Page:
Re:How many bank accounts did he have? (4, Funny)

saddino (183491) | more than 6 years ago | (#23572197)

It makes no sense at all.

It sounds like it made a lot of cents.

Re:How many bank accounts did he have? (0)

Anonymous Coward | more than 6 years ago | (#23572215)

I don't understand how he managed to do this. He can't use 50,000 bank accounts. There aren't 50,000 payment services. So why would any of them send a few cents to the same bank account more than once?

Can anyone explain this to me? It makes no sense at all.
I realize slashdotters cannot ever RTFA but at least RTFS "the attacker wrote a script that opened thousands of accounts"

Did you just read the first sentence of the summary and then make up the rest?

Re:How many bank accounts did he have? (0)

Anonymous Coward | more than 6 years ago | (#23572251)

clearly nobody in these institutions thought it would be a problem, otherwise they would've coded for it.

Considering I once thought of doing such a thing (but not having the programming skillz to do it), they really should have thought of it, or at least coded for it, even if it wasnt 'high risk'. Thats just the problem with companies. Risk/pay off/cost assessment by bean counters is usually moronic.

I could tell you about the time I worked for a software company and someone found a show stopper bug they let through because they didnt feel it was important enough and how it bit the company in the ass, but there are plenty of those examples out there...

So ... (1)

goose-incarnated (1145029) | more than 6 years ago | (#23571815)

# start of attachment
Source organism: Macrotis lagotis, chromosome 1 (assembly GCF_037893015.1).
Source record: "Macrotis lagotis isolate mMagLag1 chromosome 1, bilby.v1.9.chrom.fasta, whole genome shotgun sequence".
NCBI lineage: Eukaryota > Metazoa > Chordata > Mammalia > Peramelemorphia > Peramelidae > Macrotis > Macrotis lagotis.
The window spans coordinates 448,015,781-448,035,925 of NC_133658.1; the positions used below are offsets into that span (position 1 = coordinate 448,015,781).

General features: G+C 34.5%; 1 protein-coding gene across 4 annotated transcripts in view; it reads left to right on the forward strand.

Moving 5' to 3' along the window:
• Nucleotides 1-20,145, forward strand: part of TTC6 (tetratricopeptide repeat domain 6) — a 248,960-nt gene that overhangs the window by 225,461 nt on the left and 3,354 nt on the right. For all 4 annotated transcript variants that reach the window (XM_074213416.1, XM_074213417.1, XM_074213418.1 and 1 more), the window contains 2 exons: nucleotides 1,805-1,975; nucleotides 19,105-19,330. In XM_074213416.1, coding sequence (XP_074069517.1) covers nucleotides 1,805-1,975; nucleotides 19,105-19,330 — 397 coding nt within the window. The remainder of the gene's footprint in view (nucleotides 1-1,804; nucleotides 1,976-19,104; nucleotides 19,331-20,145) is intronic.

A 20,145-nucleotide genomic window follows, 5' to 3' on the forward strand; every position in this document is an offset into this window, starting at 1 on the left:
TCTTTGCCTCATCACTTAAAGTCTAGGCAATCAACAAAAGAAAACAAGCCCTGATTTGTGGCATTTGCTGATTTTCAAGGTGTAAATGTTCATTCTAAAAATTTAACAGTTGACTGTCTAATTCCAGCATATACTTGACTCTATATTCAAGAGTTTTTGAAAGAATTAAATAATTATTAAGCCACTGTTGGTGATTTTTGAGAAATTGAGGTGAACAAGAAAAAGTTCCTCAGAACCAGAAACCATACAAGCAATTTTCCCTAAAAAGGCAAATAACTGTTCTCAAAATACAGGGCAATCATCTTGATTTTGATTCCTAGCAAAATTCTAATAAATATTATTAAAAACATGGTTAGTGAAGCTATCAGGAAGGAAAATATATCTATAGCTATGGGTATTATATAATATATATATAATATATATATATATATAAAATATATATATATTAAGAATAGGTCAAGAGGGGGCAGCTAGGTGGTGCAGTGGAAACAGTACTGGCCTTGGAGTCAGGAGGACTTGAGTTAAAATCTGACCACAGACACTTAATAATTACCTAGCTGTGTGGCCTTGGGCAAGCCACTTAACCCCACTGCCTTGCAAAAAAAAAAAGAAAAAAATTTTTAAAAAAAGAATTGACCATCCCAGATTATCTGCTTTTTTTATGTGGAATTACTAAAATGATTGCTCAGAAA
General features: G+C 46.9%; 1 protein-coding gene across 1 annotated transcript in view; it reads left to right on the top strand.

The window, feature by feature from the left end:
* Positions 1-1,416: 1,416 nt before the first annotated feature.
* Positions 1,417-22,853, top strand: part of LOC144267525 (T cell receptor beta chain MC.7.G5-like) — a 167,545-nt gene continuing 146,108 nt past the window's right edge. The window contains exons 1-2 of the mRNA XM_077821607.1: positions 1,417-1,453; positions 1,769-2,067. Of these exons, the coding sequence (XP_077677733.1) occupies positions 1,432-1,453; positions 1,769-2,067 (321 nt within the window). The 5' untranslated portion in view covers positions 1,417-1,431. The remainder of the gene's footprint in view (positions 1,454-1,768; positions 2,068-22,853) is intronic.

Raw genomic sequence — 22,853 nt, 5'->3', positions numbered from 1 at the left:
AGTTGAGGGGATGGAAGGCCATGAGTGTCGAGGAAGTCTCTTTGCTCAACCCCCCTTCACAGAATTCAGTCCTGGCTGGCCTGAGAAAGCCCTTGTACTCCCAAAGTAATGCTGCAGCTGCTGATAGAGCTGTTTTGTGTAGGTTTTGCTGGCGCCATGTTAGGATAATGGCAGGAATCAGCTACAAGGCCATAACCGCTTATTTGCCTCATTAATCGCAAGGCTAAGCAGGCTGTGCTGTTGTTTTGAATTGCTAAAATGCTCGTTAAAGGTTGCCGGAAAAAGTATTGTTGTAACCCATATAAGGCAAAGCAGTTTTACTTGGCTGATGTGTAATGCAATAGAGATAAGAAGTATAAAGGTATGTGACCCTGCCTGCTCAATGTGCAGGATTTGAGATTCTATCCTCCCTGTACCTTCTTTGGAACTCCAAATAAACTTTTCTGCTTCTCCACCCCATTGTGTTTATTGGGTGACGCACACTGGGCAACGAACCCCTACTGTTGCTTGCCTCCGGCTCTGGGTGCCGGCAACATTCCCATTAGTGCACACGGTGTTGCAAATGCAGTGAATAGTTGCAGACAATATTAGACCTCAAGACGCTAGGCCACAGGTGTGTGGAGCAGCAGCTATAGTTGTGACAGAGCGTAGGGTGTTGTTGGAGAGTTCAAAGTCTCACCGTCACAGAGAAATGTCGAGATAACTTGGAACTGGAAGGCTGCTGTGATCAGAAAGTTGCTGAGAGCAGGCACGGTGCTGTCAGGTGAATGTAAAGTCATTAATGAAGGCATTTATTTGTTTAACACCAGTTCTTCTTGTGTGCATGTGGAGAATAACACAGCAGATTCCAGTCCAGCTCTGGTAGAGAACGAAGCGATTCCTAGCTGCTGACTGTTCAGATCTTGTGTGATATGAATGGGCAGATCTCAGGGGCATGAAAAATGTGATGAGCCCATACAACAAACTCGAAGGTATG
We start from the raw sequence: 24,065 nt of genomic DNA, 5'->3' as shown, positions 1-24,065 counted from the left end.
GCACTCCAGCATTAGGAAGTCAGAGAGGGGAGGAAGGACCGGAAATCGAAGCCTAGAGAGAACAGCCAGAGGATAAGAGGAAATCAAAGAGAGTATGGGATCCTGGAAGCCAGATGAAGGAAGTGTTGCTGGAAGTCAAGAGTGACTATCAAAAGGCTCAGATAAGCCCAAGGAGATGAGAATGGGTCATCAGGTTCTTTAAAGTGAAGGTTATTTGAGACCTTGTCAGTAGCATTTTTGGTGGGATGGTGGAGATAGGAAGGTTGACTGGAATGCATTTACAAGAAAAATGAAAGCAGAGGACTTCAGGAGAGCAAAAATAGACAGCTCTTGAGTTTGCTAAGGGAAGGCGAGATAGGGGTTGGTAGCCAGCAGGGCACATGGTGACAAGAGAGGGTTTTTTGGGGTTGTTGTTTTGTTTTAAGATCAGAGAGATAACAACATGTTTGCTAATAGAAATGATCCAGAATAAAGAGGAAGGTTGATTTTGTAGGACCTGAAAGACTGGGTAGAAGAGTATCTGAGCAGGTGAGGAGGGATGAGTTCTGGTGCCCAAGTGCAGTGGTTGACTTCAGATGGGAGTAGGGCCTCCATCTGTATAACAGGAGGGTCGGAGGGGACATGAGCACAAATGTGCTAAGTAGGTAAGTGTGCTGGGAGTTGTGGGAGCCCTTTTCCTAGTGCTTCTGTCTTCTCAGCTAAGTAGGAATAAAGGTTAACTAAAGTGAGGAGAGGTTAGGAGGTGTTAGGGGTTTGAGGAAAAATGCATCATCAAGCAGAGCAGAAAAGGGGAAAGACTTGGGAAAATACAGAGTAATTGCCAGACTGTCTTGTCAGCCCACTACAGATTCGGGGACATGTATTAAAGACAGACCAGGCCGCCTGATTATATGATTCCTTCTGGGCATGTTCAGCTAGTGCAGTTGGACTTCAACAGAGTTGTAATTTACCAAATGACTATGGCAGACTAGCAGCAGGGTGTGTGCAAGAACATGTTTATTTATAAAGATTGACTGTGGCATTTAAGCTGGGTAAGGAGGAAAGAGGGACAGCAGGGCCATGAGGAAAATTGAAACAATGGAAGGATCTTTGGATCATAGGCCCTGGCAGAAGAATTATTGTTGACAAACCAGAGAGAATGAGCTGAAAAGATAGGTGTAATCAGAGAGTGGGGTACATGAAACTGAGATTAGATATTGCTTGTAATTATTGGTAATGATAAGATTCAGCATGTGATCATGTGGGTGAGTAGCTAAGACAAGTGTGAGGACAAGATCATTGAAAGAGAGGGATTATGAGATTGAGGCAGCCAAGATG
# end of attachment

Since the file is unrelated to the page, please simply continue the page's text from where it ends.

... does he have a script to return the money?

Tagged: (1)

CompMD (522020) | more than 6 years ago | (#23571827)

penniesforeveryone

Re:Tagged: (1)

FiloEleven (602040) | more than 6 years ago | (#23572331)

penniesfromheaven
 
/obscure?

I wonder (4, Funny)

elrous0 (869638) | more than 6 years ago | (#23571849)

How many hours of community service do you get for 58,000 counts of petty theft?

C'mon now (2, Insightful)

willyhill (965620) | more than 6 years ago | (#23571863)

You absolutely have to tip your hat at this guy. I'm not sure if I feel bad for the financial institutions "bilked" by him (I'm sure they'll recover the money from insurance) or their CEOs that make millions while the stocks underperform, but I feel bad for him. After all he's just playing the system they set up to begin with.

It's obvious he knew exactly what he was doing, and he knew it was wrong. But you have to acknowledge the inventiveness and sheer perseverance.

Only a few personal bank accounts! (0)

Anonymous Coward | more than 6 years ago | (#23571879)

Clearly No QA process to check repeated micropayments to the same bank account number.

Or perhaps this is how he got caught?

The financial industry has such a thin veneer of sophistication.

what's really stupid about this... (0)

Anonymous Coward | more than 6 years ago | (#23571981)

...where the heck are the captcha's?... if there was a solid use of captcha's on the sign-ups, it would take a serious amount of processing to ding through each sign-up. Certainly would take more than "scripts".

Dang, I had to even confirm a captcha just to post this stupid message!

PayPal is a bank? (0)

Anonymous Coward | more than 6 years ago | (#23572113)

PayPal is called a 'bank' now?

Milton (0)

Anonymous Coward | more than 6 years ago | (#23572363)

He should have burned down the interweb!

What to take away... (1)

brickler (1097627) | more than 6 years ago | (#23572375)

What I find interesting about this is that none of the other institutions noticed they were depositing all those separate pennies into the same account. I would think they would have safe guards that would come up and say, hey we already have made a deposit to that account; but, based on the article it was his bank that noticed....